Each year Air New Zealand supports and showcases a selection of New Zealand’s finest wines, the Fine Wines of New Zealand list is selected by seven Masters of Wine and a Master Sommelier. This year’s list includes four from Neudorf Vineyards that were hand-crafted by winemaker Todd Stevens.
We have bought Neudorf Vineyards wines for more than 30 years, not just because they are made locally but because they are world class wines, wines that are regularly recognised as some of the very best made in New Zealand, and indeed, the world.
Established by Tim and Judy Finn and with Tim as the original winemaker they needed to employ staff to help to help as the business grew. Todd has been their winemaker since July 2012.
Of course, when Tim handed over the reins to another winemaker he maintained a very close relationship with making the wines to ensure the dedication to absolute quality in every part of the business is maintained; in Todd Stevens they have a very talented winemaker who shares the same passion for quality, while also being prepared to express his winemaking ideas and philosophies in the wines he produces at Neudorf.
Todd says, “It’s about continually looking to move the company forward, with the occasional new variety and evolving the wines we make, it’s about the innovation Tim and Judy brought to the business right form the word go.”
Like any winemaker he has built his knowledge not just from text books but from travelling to other parts of the country and the world to hone his skills and to bring ideas and techniques to his winemaking experience.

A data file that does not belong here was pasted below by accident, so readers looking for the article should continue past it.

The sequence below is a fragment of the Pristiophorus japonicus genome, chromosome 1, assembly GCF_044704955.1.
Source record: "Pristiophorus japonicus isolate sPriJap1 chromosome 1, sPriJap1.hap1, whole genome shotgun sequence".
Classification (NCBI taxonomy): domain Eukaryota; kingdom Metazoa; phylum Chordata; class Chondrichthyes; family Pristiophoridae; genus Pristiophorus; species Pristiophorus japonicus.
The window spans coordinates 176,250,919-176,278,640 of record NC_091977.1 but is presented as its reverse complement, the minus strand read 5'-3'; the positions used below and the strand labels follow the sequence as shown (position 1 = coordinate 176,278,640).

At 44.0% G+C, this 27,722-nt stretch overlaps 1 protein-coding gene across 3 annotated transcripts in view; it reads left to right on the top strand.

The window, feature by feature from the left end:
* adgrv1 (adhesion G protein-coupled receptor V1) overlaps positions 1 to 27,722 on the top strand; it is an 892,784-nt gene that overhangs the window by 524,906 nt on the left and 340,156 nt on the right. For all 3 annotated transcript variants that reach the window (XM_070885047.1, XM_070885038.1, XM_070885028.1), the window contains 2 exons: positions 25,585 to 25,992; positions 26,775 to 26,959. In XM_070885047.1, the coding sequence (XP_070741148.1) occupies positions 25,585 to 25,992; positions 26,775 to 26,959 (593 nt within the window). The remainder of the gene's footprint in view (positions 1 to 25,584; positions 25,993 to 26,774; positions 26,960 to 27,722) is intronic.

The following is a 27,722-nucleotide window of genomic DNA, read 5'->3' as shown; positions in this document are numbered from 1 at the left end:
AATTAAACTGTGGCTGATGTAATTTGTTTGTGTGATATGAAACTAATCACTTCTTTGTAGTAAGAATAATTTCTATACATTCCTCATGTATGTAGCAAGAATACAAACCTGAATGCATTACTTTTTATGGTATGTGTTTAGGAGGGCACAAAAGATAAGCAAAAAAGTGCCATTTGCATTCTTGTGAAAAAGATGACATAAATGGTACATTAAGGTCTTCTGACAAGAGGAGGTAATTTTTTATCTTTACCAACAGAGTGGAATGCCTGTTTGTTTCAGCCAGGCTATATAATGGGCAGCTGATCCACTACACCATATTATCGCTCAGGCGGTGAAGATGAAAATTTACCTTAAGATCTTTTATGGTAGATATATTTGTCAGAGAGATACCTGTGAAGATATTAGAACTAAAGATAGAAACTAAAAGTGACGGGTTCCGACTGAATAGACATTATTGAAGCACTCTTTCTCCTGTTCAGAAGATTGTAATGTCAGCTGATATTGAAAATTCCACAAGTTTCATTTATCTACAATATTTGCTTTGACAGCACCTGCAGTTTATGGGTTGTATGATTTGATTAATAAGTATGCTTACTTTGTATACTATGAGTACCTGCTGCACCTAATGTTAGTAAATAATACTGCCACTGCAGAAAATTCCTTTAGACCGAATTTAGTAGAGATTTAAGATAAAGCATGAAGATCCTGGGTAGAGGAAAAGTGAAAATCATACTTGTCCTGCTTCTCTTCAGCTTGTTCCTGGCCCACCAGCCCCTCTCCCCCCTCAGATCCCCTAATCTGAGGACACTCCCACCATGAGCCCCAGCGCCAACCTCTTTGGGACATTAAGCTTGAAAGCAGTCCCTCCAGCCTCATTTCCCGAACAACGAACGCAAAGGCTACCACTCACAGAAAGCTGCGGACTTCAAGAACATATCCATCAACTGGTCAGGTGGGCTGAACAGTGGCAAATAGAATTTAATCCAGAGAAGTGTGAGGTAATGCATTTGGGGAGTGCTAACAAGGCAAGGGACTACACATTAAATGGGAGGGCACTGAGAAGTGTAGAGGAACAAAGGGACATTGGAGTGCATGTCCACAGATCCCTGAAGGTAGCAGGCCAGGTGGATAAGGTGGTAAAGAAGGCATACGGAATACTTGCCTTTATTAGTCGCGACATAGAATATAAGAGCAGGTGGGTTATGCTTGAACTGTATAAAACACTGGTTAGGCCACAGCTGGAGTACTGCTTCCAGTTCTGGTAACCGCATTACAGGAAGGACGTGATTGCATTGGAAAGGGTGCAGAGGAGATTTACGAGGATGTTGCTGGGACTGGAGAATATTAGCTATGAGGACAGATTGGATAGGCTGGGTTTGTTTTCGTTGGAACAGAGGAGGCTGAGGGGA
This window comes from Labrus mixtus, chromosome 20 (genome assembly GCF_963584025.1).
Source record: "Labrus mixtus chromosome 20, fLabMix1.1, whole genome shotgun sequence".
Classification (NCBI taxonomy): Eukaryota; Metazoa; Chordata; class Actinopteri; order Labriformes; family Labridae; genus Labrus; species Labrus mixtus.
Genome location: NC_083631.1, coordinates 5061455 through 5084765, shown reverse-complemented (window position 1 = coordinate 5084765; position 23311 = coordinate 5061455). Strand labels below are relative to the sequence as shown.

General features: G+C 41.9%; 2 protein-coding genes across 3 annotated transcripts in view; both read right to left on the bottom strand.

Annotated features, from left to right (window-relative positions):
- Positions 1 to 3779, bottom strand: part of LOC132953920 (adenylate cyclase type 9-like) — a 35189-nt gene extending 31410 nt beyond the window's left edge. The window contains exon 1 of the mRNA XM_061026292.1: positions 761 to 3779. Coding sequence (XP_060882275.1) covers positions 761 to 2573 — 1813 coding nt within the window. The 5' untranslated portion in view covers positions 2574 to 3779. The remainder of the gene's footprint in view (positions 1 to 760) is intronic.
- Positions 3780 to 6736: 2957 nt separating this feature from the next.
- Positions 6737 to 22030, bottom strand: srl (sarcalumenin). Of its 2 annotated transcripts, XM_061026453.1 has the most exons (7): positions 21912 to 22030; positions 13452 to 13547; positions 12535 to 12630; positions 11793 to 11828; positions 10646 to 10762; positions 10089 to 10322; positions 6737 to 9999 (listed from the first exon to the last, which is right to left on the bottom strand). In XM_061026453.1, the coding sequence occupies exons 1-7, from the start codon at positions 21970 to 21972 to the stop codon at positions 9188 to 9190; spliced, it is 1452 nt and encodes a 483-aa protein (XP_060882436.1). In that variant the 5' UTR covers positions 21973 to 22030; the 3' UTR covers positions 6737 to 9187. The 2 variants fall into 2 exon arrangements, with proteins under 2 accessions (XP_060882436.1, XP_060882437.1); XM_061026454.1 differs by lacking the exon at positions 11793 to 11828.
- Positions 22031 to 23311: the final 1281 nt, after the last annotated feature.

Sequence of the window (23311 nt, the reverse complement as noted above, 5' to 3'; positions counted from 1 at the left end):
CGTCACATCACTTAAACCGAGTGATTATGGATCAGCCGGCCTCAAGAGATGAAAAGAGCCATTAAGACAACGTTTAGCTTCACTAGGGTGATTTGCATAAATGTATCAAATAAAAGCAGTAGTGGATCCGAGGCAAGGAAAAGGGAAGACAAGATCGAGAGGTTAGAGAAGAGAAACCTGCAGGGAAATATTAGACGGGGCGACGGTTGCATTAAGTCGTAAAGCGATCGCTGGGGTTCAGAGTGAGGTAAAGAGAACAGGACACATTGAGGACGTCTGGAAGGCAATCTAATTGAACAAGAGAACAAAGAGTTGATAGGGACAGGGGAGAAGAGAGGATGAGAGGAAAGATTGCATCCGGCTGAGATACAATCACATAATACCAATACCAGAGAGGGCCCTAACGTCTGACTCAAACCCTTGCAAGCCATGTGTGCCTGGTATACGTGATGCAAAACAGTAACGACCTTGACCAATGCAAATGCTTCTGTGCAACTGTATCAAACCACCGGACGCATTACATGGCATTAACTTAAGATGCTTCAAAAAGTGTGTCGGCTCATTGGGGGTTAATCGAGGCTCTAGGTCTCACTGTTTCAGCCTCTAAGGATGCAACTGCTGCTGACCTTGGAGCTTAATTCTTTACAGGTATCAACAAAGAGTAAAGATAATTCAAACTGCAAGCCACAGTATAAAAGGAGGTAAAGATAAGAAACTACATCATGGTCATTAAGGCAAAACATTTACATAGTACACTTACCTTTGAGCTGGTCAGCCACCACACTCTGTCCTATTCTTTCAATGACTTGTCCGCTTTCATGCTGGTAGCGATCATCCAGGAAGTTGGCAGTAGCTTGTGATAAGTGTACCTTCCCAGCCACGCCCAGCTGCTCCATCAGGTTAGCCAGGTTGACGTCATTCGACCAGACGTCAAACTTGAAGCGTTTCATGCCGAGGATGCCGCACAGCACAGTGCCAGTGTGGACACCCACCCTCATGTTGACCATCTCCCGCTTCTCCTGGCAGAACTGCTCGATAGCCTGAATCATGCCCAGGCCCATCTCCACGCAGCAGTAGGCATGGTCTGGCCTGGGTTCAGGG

Todd was originally an IT contractor specialising in Oracle database products and worked in Wellington, the UK, Switzerland and New York before he decided he wasn’t destined to be sitting behind a desk in the city for the rest of his life.
When he was in the UK he started to do wine appreciation courses, “there was so much on offer there and at the time the New Zealand wine industry was taking off, the idealistic and romantic view of making wine in the countryside was an obvious attraction when considering winemaking as a profession, but the reality is quite different.”
He cut his ties with the IT industry by leaving the UK and working a vintage at the Montana winery in Marlborough before heading to Oregon for a vintage. By this time he knew his future was in the wine industry so he came back to New Zealand and did a post graduate diploma in viticulture and winemaking at Lincoln University.
From university he went down to Central Otago where he worked with Rudi Bauer at Quartz Reef for three years before moving on to Felton Road where he continued to develop his skills working with their winemaker, Blair Walter, for five years.
Todd added to his knowledge and experience by working vintages in Austria in 2005 and Burgundy in 2007, “these are places that have been making wine for centuries, wine is heavily ingrained in their cultures and they have a totally different way of approaching it.”
In Austria he worked for a small producer, Wiengut Wenzel, who are specialists in sweet wines. “The winery has been in the same family for 13 generations, in New Zealand we are just seeing the second and third generations coming through.